The next night, the entire group assembled for our salute to Hal Ashby, and after the festival’s Tribute video to Ashby had run, we assembled on the stage to discuss not only Ashby’s life and work, but to marvel at how much good a festival screening can do for the life and reputation of a film. Voight was visibly moved by the experience, Burt Young again relished his role as the straight man, and by the time Leigh MacManus spoke about how she used her father’s films and Nick Dawson’s book to come to discover the man she never knew, there was not a dry eye in the house. It just could not have been a better moment; a filmmaker’s work restored to its proper place in the world, a daughter reconnecting with her lost father—I couldn’t have dreamt of a more meaningful weekend. It was a once in a lifetime experience. Local television caught some of the pre-show conversation on video, and while it is somewhat rudimentary reporting, the clip hints at the power of the evening that followed:

Have I mentioned the generosity and wit of Bill Paxton (and his unforgettable introduction of the Ashby montage)? The creative energy and presence of Christo and Jeanne-Claude? The smiles that greeted Cory McAbee when he leapt to the mic to answer questions after his screening of Stingray Sam? The debates that raged after our screenings of Samantha Buck’s amazing 21 Below? The standing ovations for Michel O. Scott and Rupert Issacson after Over The Hills And Far Away? The kindness of Stanley Tucci, Steve Buscemi and Richard Schiff as they handed out of festival’s juried and audience awards? The rousing presence of David ‘Big Papi’ Ortiz and Algenis Perez Soto at our screening of Sugar? The smiles and gratitude of hundreds of audience members as they sang and danced their way out of our Closing Night Film, Every Little Step? It made all of the seemingly impossible hard work worth it.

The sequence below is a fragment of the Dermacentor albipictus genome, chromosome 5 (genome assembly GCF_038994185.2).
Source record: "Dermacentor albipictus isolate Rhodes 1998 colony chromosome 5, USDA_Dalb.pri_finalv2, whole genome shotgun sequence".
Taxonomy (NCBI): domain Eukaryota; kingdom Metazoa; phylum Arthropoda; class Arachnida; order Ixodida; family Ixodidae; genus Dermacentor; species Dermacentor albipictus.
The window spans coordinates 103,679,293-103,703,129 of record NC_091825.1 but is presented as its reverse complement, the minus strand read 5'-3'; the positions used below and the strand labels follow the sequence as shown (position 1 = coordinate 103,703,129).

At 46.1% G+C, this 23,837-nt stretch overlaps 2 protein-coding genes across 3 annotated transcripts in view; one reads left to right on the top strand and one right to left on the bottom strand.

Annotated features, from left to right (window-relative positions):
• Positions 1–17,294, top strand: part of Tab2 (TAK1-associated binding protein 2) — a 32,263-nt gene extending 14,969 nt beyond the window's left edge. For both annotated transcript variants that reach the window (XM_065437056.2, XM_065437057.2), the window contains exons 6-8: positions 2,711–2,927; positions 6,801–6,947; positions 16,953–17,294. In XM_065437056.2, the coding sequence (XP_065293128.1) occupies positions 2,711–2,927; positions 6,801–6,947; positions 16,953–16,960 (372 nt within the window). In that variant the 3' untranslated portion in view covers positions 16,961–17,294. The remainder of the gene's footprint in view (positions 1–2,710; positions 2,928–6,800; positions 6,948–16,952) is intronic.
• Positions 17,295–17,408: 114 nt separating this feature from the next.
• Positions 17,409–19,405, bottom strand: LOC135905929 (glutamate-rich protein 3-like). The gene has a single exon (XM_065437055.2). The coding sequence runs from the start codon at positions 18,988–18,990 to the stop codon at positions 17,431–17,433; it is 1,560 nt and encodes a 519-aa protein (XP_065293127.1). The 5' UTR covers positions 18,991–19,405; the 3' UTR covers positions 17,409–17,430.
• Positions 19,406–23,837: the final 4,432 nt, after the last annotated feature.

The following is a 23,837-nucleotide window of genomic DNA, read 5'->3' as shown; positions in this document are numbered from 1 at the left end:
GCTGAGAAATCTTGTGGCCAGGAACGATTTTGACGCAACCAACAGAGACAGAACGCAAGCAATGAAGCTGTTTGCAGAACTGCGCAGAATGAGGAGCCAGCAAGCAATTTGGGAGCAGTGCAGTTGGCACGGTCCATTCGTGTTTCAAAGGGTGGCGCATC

First and forever, I owe a huge thanks to Holly Herrick, who is and will always be one of the best people I know and whose genius as a programmer is only exceeded by her passion and commitment to excellence in everything she does. I look around the world at the selfish and successful, at those who would diminish the hard work of others in order to prop themselves up, and I understand why it is so hard for so many to comprehend the reality and depth of a true collaboration, but that’s how it is with Holly and me; she is my peer, my programming partner and one of my best friends in the entire world.

I must also direct a tremendous amount of gratitude at Nick Dawson, who risked launching his book at our festival, making phone calls and sending e-mails on behalf of the festival’s Ashby Tribute in the good faith that we would live up to our word and deliver a great event. Having gotten to know Nick well these past few months, I can only dream of working with him again and I wish him the greatest success with his tremendous book, Being Hal Ashby: Life of A Hollywood Rebel. That said, he is one of the loveliest people I have come to know in the past year or so, and I can’t wait to grow as friends in the coming months.

I had one more revelatory experience at the festival this year, one that has re-shaped my thinking about a timely matter in the industry, but I will be saving that for Monday. I have to eat some crow, and I am happy to do it. More on that in the very near future.

In the meantime, while there is no rest for the wicked, I figure I’ve done enough where I can afford catch some sleep and let them do what they will.

Stay tuned.

My (unattainable) Poster Problem (part II): The poster for Hal Ashby’s Bound For Glory from the 1977 Cannes Film Festival (poster courtesy of Diane Schroeder, displayed at SFF’s Ashby Tribute on Saturday April 4, 2009)